Scotland calls for decriminalisation of personal drug use to combat misuse
Scotland made recent headlines with its high drug death numbers. Dubbed the drug death capital of Europe, the country recorded 298 suspected drug-related fatalities between January and March 2023, constituting a 5% rise compared to the same period in 2022.
As a result, the Scottish government investigated numerous ways to tackle the problem, which included an extra £250m in funding in January 2021. Despite these efforts, mortalities associated with drug misuse remain a concern.
However, some positive steps include the government’s medication-assisted treatment (MAT) standards, community funding and the expansion of residential rehabilitation services. There are also moves to review existing laws, including the Misuse of Drugs Act 1971.
Decriminalisation of drug use in Scotland
A July 2023 publication, called ‘A Caring, Compassionate and Human Rights Informed Drug Policy for Scotland’, echoed the opinion of the UN High Commissioner for Human Rights by stating that drug policies should be evidence-based. To do this, reviewing the UK’s present legal framework on drugs is imperative to promote a holistic approach to the problem and resultant treatments.
The Scottish government maintains that a comprehensive approach includes the decriminalisation of all drugs for personal use. It proposes a focus shift away from criminalisation, exclusion and punishment toward treatment and support for those battling with drug misuse issues.
To motivate this suggestion, the policy paper states that the illegality of personal drug use fuels stigmatisation and discrimination. It also highlights that legal punishments isolate transgressors and escalate negative impacts on personal, family and community levels.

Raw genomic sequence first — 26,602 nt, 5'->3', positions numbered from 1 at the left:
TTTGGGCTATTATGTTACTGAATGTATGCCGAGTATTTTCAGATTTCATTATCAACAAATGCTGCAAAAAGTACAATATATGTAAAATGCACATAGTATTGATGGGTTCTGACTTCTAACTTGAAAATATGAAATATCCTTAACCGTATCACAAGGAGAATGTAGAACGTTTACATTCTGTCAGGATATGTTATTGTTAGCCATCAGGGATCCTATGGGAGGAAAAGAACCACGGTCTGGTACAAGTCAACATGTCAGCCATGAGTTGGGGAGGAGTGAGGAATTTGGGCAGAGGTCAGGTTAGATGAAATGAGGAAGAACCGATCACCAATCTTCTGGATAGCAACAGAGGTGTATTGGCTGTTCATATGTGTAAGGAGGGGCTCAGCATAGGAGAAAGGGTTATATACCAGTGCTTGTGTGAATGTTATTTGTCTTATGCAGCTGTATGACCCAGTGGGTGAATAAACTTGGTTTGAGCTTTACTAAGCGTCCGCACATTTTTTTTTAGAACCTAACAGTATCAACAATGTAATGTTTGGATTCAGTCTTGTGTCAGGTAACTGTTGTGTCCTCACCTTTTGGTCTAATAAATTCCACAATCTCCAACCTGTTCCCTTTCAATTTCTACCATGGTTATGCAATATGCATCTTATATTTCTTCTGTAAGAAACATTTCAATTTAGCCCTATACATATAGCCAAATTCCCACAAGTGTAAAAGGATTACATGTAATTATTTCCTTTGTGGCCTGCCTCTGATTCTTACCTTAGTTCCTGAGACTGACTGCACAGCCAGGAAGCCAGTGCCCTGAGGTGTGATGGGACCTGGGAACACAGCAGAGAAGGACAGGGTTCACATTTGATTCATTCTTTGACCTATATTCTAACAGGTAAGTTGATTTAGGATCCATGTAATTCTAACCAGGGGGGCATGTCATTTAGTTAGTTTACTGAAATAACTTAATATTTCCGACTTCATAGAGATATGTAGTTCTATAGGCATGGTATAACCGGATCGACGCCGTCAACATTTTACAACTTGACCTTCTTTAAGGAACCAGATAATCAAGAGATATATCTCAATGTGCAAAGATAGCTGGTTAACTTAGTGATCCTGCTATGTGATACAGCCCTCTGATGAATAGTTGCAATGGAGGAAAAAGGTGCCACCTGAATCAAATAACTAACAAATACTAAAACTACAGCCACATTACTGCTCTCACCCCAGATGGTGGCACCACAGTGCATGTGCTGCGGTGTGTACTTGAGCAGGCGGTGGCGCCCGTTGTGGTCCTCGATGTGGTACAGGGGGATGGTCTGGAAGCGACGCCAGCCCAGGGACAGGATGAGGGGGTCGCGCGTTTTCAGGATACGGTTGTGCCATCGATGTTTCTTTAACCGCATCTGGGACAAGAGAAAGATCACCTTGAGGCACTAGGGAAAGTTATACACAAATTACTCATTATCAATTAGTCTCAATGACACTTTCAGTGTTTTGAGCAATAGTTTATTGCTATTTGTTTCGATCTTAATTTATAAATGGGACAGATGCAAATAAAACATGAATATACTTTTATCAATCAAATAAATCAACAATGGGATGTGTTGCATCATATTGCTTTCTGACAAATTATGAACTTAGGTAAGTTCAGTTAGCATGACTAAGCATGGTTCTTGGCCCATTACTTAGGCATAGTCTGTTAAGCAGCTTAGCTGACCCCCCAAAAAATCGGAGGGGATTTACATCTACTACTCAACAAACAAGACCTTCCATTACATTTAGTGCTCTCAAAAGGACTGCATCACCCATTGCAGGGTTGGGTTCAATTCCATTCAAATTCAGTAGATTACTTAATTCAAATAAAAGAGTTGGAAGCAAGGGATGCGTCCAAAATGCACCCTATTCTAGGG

This proposal does not, however, mean that those who possess drugs with the intent to distribute can get away with this illegal action. So, drug trafficking at any level remains a criminal offence punishable by law.
Drug consumption facilities and increased testing
The Scottish government wants the review of existing laws to include the legalisation of supervised drug consumption facilities. It suggests that places such as these would give drug users, their families and the wider community safe spaces with underlying treatment programmes and other benefits.
Sixteen countries around the world support and run supervised drug consumption facilities (SDCFs). Evidence gathered from these shows success in implementing and expanding measures to combat drug abuse as the establishments offer treatment and rehabilitation services.
SDCFs further help with the distribution of safe and hygienic drug-use paraphernalia such as inhalation equipment and needles. This helps to prevent secondary infections and diseases, alleviating some of the drug misuse-associated strains on the healthcare system.
These facilities will also make drug testing services more effective as checking programmes are rolled out exactly where needed the most. As a result, authorities can carry out testing at the root level and react more quickly to emergencies such as drug overdoses.
As effective drug testing forms the core of any successful treatment programme, on-site tests at SDCFs will help to inform interventions based on tangible data of drug-use patterns. Specialists such as Matrix Diagnostics have the know-how to successfully plan and train staff members in running a comprehensive drug testing programme at an SDCF.